Category Archives: road bike
It’s the week leading up to Sea Otter and each year, Giro invites a group of media heads to come out to Santa Cruz, ride bikes, talk product and soak in the #SantaCruzEffect. That means it’ll be slow for the next few days while we’re out riding, exploring the local roads and sleeping in cabins.
After our intro ride this afternoon, I scooped up this special Rock Lobster for some very quick photos – I literally had a few minutes with this awesome machine. Eli is the lead visual designer at Giro and he’s got a thing for punk rock, prompting him to add a few custom logos to his Rock Lobster. Many of which you should recognize.
The thing I like about this bike is its no-nonsense build, the simple color palette with matching stem and one of a kind graphics. Those Rock Lobster logo treatments look so good!
This event always looks so awesome.
“In its 5th anniversary year, the Berliner Fahrrad Schau has established itself once and for all among exhibitors and audiences as a contemporary and influential trend show for urban bicycle themes, racing, bicycle accessories and bicycle fashion, and has already set a course for the year 2015. Next, the trade fair will be part of the planned multi-day Berlin Bicycle Week.”
Ever since I started following Ryan Wilson on Instagram, I knew he had an incredible eye for roadscapes. Landscapes are one thing, but roads speak to us as cyclists. We look at the bend, the bank and the angle differently than other travelers. Being able to capture those traits isn’t easy, especially while being completely overwhelmed in a place like the Sierras. I’ve never ridden there, yet suddenly I really want to, in the Summer of course…
I don’t know why, but this little detail made me think about cruising around in the summertime on a super chill, steel bike. Or in this case, a townie-minded Ciöcc! See more at the Cicli Devotion Flickr.
The BrilliBrilliant Unicorn Racing Dream made a slick video of their team, ripping through the streets of Austria.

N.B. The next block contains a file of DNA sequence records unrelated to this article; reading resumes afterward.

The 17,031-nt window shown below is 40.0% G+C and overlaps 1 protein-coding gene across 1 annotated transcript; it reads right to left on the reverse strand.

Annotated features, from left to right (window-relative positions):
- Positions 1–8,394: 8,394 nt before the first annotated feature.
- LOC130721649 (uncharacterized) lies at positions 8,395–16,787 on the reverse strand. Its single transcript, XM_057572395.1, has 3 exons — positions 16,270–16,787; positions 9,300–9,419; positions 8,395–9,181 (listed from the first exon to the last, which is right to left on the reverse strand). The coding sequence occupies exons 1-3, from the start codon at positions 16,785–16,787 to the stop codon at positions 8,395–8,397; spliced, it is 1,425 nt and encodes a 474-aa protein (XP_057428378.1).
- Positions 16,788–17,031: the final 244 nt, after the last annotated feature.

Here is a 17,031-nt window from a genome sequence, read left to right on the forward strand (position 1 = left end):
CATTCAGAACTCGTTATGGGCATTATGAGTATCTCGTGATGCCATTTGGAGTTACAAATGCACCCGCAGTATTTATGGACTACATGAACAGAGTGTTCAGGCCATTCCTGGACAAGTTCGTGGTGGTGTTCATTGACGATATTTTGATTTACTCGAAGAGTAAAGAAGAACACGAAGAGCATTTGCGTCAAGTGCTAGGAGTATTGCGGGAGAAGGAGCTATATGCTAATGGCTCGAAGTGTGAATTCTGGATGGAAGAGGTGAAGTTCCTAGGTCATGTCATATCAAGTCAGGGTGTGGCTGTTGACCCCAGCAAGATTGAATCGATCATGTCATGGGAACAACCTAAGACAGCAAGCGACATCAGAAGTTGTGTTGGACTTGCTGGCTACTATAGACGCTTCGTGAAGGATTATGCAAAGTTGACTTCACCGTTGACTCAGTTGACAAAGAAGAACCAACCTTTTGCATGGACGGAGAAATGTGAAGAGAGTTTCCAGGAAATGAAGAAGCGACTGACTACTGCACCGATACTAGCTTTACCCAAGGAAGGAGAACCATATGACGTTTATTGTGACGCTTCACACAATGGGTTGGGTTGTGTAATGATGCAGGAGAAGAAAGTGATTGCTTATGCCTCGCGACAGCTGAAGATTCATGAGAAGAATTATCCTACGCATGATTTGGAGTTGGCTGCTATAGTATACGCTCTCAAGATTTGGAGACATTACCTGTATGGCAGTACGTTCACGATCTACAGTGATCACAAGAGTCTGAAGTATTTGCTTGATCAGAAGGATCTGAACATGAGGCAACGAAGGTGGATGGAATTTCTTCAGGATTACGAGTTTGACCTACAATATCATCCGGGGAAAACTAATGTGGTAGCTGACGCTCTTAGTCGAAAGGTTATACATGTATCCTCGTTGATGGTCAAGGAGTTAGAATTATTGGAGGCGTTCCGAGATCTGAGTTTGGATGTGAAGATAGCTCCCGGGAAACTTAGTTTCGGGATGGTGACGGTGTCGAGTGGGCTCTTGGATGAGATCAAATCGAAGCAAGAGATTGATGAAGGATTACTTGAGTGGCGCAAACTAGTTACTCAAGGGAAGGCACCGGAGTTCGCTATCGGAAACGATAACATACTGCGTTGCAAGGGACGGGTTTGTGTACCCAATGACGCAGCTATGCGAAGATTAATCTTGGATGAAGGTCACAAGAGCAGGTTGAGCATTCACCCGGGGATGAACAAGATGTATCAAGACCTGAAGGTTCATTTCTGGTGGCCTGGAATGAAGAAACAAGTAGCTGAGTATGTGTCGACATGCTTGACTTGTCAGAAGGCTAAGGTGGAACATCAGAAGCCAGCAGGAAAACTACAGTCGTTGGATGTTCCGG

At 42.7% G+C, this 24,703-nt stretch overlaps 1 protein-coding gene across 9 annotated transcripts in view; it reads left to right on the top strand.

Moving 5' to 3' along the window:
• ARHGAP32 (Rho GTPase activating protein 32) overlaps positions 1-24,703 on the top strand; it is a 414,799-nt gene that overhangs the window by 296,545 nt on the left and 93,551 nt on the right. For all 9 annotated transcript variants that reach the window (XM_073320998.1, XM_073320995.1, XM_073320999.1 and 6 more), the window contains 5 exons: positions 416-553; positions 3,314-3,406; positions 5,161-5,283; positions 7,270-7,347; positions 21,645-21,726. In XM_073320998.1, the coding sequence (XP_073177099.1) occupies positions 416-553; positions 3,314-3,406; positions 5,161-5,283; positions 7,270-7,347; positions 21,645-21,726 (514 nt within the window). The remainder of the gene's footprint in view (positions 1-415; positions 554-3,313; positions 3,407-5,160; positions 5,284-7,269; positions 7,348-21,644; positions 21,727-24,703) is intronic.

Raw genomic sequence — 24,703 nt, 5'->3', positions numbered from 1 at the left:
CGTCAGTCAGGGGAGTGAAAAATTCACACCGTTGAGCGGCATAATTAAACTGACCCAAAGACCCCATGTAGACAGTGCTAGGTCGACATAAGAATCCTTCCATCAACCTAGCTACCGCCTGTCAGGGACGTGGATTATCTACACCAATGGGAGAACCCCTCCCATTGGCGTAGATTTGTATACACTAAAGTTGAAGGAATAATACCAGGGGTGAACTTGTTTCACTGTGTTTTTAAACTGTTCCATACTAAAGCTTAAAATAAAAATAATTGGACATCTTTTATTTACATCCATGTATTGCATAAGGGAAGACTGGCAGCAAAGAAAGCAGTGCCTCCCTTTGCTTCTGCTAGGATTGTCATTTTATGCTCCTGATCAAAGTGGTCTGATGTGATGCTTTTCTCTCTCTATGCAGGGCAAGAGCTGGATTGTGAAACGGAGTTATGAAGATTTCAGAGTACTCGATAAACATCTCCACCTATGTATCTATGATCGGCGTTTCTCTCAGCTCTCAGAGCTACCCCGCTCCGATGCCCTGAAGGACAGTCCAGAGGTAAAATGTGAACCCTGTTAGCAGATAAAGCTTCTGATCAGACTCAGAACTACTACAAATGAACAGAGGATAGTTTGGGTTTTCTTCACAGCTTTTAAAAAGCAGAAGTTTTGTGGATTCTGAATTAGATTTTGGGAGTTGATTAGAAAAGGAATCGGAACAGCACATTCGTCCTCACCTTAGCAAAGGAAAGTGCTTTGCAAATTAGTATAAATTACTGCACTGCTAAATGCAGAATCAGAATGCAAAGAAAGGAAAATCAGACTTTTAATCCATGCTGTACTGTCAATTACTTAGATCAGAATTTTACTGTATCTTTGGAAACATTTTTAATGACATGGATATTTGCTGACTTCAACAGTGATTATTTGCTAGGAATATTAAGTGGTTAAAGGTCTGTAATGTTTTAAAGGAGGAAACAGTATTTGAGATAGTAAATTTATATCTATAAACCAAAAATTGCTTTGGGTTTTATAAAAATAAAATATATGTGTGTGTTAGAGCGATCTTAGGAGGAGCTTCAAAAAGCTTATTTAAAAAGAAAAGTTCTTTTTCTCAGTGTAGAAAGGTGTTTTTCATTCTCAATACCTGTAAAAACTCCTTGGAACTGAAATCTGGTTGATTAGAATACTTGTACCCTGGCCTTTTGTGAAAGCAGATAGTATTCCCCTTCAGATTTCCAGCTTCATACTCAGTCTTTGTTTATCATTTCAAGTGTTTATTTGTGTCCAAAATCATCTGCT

What is up Josh!?
Thank you for sharing this video Christian!
Photo by Francesco Dolfo
David at Death Spray Custom does it again! This killer neon fork looks great on Marco’s Cinelli with ENVE and SRAM Red. Head over to the Death Spray Custom blog for more photos.
It says a lot when someone buys the two most important women in their life custom frames from one builder. Ian Sutton from Icarus Frames is a good friend of mine, so when I realized that my mom was in need of a new road bike, I called him up and got the ball rolling.
This is the third custom bike I’ve bought from Ian. The first being my Viking Track, then Lauren’s Porteur and now, this True Temper road bike for my mom.
The geometry is clearly road, but the drivetrain is geared more towards a cross bike. Up front, I chose Shimano‘s Ultegra cross crank, with a mid cage Ultegra rear mech and a 32t cassette in the back. This will help my mom get up steep hills with ease, while giving her the range she needs while riding coastal North Carolina roads.
Circle A nailed the paint, coating the frame and the ENVE fork in a bright “marine” blue.
Easton was kind enough to send along the bars, post, stem and even bar tape. I couldn’t be more thankful! For her wheels, I bought a set of the NAHBS display Chris King Alloy Ride wheels. Taking advantage of the trade show pricing, I also bought some King Cages.
When I dropped the parts off to Mellow Johnny’s I still needed a headset – NoThreadset in Sotte Voce black, a saddle – Fizik Vitesse- and tires – Continental Gran Prix 28c. In the end, it came out great. As shown, it weighs 17lbs on the head.
There is no greater feeling in this world than to see your mother happy, healthy and riding in style. Cycling has no doubt changed her life for the better and to me, this bike was worth the investment. She did her first century last summer and I’ll be pressing her to do another this summer!
This year, Chris King is expanding their Gourmet Century into three rides: a MTB ride in Bend, Sonoma County road and Portland road. Spots fill up fast, so get over to Chris King’s Gourmet Century site to sign up!
At a glance, this chop-job might actually appeal to some of you. Hey, it’s got everything you need. Low-riding porteur rack, shifting options, multiple paint finishes, massive tire clearances, rim options, disc brakes (hydro or cable) and a reasonable saddle to bar drop.
Doing this little exercise made me realize one thing: damn, there were a lot of disc brakes at NAHBS this year!
While I enjoy detail photos, the drive side of a bike lets you see so much, especially when it’s shot at a nice and level side profile. You can see clearances, BB drop, overlap, trail and reach.
The drive side photo is the most important portrait you can shoot of a bike, in my opinion anyway… This Gallery breaks it down. Flip through for easy comparison and if you missed any of these photosets, check out the 2014 NAHBS archive.
Photos by Kyle Kelley
I absolutely love everything about these photos. Greg from Cuppow brought his Chris Chance road bike to the west coast for a little R&R&R (riding, rest and relaxation). While he was in Los Angeles, Kyle took him to the blacktop for breakfast and shot some photos of his rad ‘Chance.
Check out more here!